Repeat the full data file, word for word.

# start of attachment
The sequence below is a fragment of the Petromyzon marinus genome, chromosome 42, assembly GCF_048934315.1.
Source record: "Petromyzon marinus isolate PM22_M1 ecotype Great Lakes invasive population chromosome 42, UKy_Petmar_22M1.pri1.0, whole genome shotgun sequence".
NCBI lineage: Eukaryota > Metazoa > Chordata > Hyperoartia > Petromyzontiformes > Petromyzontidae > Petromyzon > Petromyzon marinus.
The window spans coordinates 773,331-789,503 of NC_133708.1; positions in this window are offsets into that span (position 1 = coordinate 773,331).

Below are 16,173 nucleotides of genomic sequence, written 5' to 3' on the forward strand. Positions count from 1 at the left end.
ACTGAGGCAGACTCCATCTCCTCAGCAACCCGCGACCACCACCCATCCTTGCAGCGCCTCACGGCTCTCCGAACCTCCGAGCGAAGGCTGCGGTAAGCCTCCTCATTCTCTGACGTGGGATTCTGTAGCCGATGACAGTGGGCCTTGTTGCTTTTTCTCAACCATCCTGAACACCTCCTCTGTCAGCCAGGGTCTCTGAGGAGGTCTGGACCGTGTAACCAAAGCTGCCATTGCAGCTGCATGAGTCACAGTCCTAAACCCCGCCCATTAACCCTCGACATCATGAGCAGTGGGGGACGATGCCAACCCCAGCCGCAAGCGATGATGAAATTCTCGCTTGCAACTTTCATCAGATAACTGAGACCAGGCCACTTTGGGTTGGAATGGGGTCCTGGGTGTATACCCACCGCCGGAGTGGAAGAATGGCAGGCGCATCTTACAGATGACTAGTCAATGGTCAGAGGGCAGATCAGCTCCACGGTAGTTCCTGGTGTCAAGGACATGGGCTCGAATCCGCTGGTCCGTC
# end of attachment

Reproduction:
The sequence below is a fragment of the Petromyzon marinus genome, chromosome 42, assembly GCF_048934315.1.
Source record: "Petromyzon marinus isolate PM22_M1 ecotype Great Lakes invasive population chromosome 42, UKy_Petmar_22M1.pri1.0, whole genome shotgun sequence".
NCBI lineage: Eukaryota > Metazoa > Chordata > Hyperoartia > Petromyzontiformes > Petromyzontidae > Petromyzon > Petromyzon marinus.
The window spans coordinates 773,331-789,503 of NC_133708.1; positions in this window are offsets into that span (position 1 = coordinate 773,331).

Below are 16,173 nucleotides of genomic sequence, written 5' to 3' on the forward strand. Positions count from 1 at the left end.
ACTGAGGCAGACTCCATCTCCTCAGCAACCCGCGACCACCACCCATCCTTGCAGCGCCTCACGGCTCTCCGAACCTCCGAGCGAAGGCTGCGGTAAGCCTCCTCATTCTCTGACGTGGGATTCTGTAGCCGATGACAGTGGGCCTTGTTGCTTTTTCTCAACCATCCTGAACACCTCCTCTGTCAGCCAGGGTCTCTGAGGAGGTCTGGACCGTGTAACCAAAGCTGCCATTGCAGCTGCATGAGTCACAGTCCTAAACCCCGCCCATTAACCCTCGACATCATGAGCAGTGGGGGACGATGCCAACCCCAGCCGCAAGCGATGATGAAATTCTCGCTTGCAACTTTCATCAGATAACTGAGACCAGGCCACTTTGGGTTGGAATGGGGTCCTGGGTGTATACCCACCGCCGGAGTGGAAGAATGGCAGGCGCATCTTACAGATGACTAGTCAATGGTCAGAGGGCAGATCAGCTCCACGGTAGTTCCTGGTGTCAAGGACATGGGCTCGAATCCGCTGGTCCGTC